Derkach has previously denied wrongdoing, claiming he was being targeted for exposing corruption.
Russian Court Rejects Journalist Ivan Safronov's Appeal, Will Serve 22 Years In Penal Colony
MOSCOW -- A court of appeals in Moscow has rejected an appeal filed by Ivan Safronov, a prominent former journalist, against his conviction in a high-profile treason case that highlighted the Kremlin's crackdown on the media in September.
Safronov's conviction and sentence were upheld on December 7, and he is now expected to be transferred to a penal colony in the near future.
The Moscow City Court sentenced Safronov to 22 years in prison in early September after finding him guilty of handing secret materials to foreign agents in a case that is widely considered to be politically motivated.
Safronov has repeatedly denied accusations that he passed documents to Czech secret service agent Martin Laris in 2017 about Russian arms sales in the Middle East. He also denies handing unspecified classified information to German secret service agent Demuri Voronin.
Safronov's supporters have held pickets in Moscow and other cities demanding his release.
Safronov, who was arrested in July 2020, went on trial behind closed doors in early April.
The 32-year-old journalist, who covered the defense industry for the newspapers Kommersant and Vedomosti, is also a former adviser to the former head of Russia's space agency, Roskosmos. Russian President Vladimir Putin has twice publicly stated that the charges are related to Safronov's work at Roskosmos.
Human rights organizations have issued statements demanding Safronov’s release and expressing concerns over an intensifying crackdown on dissent in Russia. The Russian human rights organization Memorial recognized him as a political prisoner.
Investigators deny that Safronov's prosecution is related to his work, but they previously offered him a pretrial agreement in exchange for disclosing journalistic sources.
Iran Sentences Five Protesters To Death Over Alleged Involvement In Basij Officer's Death
Iran's judiciary has sentenced to death five people -- including one who is in the hospital recovering after reportedly being tortured -- over the killing of a member of the Basij paramilitary force during nationwide protests.
The judiciary said on December 6 that it had also sentenced 11 others to prison sentences for their alleged roles in the death of Ruhollah Ajamian, who was part of the Basij, a volunteer branch under the Islamic Revolutionary Guards Corps (IRGC).
One of those sentenced to death is Hamid Qarahasanlou, a radiologist that human rights groups say was tortured during interrogation and is now in a hospital as a result.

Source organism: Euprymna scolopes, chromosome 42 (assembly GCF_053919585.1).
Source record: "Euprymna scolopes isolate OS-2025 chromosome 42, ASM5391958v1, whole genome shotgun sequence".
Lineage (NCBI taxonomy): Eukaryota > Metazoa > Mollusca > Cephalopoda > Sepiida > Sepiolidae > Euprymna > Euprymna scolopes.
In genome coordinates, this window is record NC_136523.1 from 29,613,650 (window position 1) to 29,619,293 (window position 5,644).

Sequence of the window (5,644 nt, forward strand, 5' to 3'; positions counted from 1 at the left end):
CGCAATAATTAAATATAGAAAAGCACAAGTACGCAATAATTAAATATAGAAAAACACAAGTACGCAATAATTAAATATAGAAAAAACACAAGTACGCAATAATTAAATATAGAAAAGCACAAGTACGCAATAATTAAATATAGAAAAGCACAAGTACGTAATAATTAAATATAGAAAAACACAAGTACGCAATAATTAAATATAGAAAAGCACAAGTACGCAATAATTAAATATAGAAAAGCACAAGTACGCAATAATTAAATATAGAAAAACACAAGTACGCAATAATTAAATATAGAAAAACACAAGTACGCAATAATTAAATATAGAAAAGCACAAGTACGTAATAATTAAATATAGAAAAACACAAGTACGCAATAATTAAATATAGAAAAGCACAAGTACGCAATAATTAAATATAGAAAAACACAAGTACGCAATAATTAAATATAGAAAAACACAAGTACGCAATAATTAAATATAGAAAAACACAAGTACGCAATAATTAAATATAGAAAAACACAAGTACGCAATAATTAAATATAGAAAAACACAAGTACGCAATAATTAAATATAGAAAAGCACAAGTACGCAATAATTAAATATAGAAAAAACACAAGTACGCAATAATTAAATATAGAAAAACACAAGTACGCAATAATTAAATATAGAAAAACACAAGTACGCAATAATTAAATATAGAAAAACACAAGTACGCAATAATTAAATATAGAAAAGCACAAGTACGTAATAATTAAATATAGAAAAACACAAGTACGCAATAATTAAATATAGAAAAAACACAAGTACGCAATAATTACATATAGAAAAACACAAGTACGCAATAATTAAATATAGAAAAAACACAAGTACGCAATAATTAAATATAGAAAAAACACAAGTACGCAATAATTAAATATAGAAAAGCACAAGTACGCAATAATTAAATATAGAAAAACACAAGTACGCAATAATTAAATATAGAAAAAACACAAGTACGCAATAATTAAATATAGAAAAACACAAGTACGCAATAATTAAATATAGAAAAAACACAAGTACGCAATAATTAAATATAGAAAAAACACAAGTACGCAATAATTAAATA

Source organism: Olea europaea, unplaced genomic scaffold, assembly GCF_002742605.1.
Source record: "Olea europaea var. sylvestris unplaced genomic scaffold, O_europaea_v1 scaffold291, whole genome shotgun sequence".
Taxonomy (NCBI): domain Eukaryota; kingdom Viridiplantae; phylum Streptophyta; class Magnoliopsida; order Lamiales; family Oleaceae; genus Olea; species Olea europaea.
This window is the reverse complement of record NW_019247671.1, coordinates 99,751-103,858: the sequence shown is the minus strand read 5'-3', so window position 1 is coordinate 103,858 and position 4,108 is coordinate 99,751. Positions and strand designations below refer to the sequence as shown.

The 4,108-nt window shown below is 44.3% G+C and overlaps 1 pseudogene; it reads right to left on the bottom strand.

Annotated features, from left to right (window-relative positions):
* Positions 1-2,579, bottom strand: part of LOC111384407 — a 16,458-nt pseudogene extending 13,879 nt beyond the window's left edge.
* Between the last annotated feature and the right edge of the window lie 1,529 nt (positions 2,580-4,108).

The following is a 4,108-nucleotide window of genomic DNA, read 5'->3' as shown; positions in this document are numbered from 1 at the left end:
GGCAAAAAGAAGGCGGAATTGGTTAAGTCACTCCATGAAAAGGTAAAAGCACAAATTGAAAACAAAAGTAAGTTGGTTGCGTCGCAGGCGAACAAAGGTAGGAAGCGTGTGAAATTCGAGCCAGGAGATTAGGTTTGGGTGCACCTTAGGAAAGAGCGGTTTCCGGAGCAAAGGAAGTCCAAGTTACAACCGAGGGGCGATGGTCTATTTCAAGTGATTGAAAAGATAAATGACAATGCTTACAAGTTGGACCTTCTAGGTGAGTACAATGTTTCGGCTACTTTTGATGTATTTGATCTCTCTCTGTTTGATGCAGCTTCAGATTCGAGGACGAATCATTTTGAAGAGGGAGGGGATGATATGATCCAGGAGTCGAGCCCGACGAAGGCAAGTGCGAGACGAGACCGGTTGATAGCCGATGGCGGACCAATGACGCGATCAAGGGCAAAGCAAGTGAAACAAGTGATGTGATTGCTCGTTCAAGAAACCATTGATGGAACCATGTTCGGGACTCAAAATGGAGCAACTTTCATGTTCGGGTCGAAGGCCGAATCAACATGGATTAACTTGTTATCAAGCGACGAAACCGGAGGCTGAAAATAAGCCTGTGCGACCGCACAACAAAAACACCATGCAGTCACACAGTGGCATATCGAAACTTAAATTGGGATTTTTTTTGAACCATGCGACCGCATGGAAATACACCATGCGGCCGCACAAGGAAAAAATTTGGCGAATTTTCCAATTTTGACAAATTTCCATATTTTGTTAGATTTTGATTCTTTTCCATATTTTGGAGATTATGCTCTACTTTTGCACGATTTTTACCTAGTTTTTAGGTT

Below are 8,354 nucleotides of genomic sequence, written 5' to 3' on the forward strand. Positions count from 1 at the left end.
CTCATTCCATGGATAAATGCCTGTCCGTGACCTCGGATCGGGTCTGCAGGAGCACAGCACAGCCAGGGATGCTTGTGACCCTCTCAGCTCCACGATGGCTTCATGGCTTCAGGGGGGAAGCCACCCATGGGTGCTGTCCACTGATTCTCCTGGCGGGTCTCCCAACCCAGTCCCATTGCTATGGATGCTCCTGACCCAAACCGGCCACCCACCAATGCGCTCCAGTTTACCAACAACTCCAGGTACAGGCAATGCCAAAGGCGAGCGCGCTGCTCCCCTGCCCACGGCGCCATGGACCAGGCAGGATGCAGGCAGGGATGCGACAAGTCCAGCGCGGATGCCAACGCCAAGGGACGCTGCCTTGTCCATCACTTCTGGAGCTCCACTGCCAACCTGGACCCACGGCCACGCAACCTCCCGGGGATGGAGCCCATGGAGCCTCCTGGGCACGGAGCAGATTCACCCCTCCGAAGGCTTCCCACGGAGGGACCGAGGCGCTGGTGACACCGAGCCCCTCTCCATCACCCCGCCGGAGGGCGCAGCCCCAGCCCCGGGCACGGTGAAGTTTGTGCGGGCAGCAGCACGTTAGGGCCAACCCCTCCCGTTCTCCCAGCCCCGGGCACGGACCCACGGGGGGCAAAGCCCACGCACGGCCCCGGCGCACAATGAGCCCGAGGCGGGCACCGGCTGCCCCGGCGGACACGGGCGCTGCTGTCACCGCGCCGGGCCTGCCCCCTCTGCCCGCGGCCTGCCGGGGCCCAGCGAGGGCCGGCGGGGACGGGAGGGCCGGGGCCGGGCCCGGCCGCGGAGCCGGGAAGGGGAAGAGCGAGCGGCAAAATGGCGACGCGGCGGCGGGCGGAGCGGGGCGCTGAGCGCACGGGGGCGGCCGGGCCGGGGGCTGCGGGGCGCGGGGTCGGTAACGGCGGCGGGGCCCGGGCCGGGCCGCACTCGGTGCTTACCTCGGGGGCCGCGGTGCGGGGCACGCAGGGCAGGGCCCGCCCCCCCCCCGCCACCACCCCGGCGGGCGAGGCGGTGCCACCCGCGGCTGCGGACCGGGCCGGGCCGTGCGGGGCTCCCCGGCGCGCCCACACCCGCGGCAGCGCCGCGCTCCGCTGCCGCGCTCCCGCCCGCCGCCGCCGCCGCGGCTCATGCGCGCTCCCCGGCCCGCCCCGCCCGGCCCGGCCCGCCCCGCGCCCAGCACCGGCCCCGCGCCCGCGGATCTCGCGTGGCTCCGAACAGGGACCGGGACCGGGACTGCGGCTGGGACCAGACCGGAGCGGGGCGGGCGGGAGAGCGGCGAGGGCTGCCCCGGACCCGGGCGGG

The three others sentenced to death were not named. Of the 11 people sentenced, three were minors, judiciary spokesman Massoud Setayeshi told a news conference, adding the sentences can be appealed.
Farzaneh Qarahasanlou, Hamid Qarahasanlou's wife, was sentenced to 25 years and exiled to a prison in the southwestern Iranian city of Ahvaz.
Both of the Qarahasanlous denied any wrongdoing in court and said they were merely participants in protests over the death of a young woman, Mahsa Amini, who died while in custody over allegedly wearing a head scarf improperly.
Several of the defendants were charged with "corruption on Earth," which is punishable by death and often leveled in cases allegedly involving espionage or attempts to overthrow Iran's government.
The cases were decided within six days and after three court hearings.
Prosecutors said the 27-year-old Ajamian was stripped naked and killed by a group of mourners who had been paying tribute to a slain protester, Hadis Najafi, during ceremonies marking the 40th day since her death.
Human rights organizations have strongly objected to the death sentences being issued against protesters in Iran after "sham trials."
Amnesty International wrote in a statement that, according to informed sources, the Iranian authorities tortured Qarahasanlou and forced Farzaneh Qarahasanlou to accuse her husband of wrongdoing.
"On 1 December, [Hamid Qarahasanlou] was removed from hospital, where he had undergone surgery for internal bleeding, and taken to court for trial while he was heavily sedated and recovering from surgery and then returned to hospital afterwards," Amnesty said in the statement.
"The couple’s first two lawyers dropped their case after intelligence and security agents threatened them," it added.
The BBC quoted an informed source as saying that, during the interrogations, Farzaneh was hit on the head with a baton so many times that, to save herself, she said that her husband may have kicked the victim. She later recanted the statement.
Iran is currently in the throes of unrest as people take to the streets across the country to protest Amini's death on September 16.
Police have met the unrest with deadly force.
The activist HRANA news agency said that, as of November 29, at least 459 protesters have been killed during the unrest, including 64 minors, as security forces try to stifle widespread dissent.
The Oslo-based Iran Human Rights Organization says the number of executions in Iran exceeds 500 this year.